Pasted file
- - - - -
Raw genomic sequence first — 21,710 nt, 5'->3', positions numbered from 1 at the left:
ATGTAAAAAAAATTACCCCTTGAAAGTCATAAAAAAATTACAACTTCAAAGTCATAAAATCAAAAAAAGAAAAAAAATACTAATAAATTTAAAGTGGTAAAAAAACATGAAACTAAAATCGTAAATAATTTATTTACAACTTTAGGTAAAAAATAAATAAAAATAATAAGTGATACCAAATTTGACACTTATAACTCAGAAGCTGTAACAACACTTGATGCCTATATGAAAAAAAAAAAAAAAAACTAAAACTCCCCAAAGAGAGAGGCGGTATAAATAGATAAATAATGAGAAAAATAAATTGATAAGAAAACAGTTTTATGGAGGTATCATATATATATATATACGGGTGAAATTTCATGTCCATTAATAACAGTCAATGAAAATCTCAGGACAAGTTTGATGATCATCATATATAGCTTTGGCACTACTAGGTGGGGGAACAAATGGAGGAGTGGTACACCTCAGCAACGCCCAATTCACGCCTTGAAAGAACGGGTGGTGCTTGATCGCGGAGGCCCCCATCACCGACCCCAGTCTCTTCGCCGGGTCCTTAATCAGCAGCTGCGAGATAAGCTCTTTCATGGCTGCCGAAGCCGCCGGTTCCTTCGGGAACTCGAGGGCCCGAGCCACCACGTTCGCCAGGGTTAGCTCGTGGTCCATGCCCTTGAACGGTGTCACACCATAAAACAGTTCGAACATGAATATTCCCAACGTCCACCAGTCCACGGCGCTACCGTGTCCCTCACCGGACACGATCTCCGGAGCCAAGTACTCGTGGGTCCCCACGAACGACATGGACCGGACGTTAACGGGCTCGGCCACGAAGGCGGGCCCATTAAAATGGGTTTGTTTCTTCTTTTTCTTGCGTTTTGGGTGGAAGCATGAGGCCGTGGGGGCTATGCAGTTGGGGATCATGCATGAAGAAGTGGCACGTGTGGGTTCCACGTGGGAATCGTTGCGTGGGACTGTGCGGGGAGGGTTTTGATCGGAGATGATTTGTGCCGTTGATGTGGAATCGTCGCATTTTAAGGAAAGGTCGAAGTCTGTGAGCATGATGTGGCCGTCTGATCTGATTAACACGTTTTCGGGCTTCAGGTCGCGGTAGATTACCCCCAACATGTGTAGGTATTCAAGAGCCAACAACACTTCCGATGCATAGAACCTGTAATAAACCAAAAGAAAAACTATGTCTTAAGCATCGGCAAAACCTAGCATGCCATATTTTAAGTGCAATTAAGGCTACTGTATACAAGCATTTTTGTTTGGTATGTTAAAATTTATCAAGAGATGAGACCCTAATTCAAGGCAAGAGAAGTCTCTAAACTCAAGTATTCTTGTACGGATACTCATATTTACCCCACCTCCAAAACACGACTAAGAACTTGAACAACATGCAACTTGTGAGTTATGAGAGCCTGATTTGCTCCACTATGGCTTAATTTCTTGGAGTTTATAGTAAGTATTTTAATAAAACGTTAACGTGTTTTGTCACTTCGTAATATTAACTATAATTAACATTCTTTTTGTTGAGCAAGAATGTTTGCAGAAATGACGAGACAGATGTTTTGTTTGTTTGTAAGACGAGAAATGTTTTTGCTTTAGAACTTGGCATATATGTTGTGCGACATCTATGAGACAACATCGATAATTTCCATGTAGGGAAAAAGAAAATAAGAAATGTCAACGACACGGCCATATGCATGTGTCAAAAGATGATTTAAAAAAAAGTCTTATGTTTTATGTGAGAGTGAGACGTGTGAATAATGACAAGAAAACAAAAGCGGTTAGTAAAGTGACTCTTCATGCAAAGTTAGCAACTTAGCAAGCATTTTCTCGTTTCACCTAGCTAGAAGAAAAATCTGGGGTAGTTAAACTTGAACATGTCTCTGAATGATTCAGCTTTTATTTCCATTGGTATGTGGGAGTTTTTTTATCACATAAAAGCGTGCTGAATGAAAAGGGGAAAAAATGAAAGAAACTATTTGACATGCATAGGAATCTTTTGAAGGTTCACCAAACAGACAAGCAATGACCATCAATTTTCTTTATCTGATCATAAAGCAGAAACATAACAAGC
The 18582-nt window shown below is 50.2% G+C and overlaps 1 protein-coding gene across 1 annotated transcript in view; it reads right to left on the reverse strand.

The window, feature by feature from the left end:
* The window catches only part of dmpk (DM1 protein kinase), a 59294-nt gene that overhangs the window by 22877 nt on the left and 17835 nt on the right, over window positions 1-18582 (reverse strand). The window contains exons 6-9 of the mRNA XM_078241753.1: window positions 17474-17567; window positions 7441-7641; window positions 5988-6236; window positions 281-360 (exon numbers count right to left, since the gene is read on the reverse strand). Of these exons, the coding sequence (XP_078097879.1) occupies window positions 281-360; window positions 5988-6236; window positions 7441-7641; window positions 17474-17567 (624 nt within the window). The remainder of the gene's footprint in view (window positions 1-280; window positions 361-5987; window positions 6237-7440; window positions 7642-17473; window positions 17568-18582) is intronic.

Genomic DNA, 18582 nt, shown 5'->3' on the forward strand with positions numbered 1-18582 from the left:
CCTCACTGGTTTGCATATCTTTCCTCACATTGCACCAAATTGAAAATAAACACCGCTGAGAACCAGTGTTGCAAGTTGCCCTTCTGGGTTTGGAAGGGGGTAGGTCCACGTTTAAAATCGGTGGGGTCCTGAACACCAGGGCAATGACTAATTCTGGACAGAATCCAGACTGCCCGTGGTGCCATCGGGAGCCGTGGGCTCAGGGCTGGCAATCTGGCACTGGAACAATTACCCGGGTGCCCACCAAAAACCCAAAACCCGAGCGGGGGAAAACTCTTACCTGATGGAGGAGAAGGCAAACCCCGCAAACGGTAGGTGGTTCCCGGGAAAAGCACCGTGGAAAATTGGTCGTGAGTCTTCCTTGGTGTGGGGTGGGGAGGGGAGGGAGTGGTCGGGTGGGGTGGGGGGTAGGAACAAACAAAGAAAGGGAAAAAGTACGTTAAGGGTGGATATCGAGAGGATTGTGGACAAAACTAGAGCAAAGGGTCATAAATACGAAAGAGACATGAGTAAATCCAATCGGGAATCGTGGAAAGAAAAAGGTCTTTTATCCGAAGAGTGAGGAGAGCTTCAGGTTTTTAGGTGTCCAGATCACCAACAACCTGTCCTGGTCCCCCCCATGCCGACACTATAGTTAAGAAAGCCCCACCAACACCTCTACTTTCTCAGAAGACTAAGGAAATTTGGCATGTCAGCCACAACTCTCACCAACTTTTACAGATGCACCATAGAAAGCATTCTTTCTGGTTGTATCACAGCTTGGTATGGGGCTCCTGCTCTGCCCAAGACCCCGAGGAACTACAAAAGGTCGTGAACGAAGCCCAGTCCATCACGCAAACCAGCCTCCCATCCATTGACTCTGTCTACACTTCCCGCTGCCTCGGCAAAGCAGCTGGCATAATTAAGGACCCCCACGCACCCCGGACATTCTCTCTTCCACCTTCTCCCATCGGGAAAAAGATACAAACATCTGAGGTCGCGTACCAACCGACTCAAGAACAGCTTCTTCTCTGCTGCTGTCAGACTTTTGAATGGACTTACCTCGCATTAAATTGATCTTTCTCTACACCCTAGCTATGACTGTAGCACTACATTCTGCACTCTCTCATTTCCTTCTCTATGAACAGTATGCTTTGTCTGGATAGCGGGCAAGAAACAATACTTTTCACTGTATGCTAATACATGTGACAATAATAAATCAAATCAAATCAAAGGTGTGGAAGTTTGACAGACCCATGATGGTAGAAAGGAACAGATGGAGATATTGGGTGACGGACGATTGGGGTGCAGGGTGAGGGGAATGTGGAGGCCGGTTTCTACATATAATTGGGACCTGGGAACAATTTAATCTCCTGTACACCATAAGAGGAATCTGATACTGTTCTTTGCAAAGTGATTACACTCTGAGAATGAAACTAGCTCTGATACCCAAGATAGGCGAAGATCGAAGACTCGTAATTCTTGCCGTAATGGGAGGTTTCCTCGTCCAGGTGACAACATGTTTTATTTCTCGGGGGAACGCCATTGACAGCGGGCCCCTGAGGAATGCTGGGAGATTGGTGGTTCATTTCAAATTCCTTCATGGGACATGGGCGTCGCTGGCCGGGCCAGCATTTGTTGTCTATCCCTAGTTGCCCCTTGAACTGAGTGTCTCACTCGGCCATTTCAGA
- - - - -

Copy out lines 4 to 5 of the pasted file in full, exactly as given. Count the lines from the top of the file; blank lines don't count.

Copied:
The window, feature by feature from the left end:
* The window catches only part of dmpk (DM1 protein kinase), a 59294-nt gene that overhangs the window by 22877 nt on the left and 17835 nt on the right, over window positions 1-18582 (reverse strand). The window contains exons 6-9 of the mRNA XM_078241753.1: window positions 17474-17567; window positions 7441-7641; window positions 5988-6236; window positions 281-360 (exon numbers count right to left, since the gene is read on the reverse strand). Of these exons, the coding sequence (XP_078097879.1) occupies window positions 281-360; window positions 5988-6236; window positions 7441-7641; window positions 17474-17567 (624 nt within the window). The remainder of the gene's footprint in view (window positions 1-280; window positions 361-5987; window positions 6237-7440; window positions 7642-17473; window positions 17568-18582) is intronic.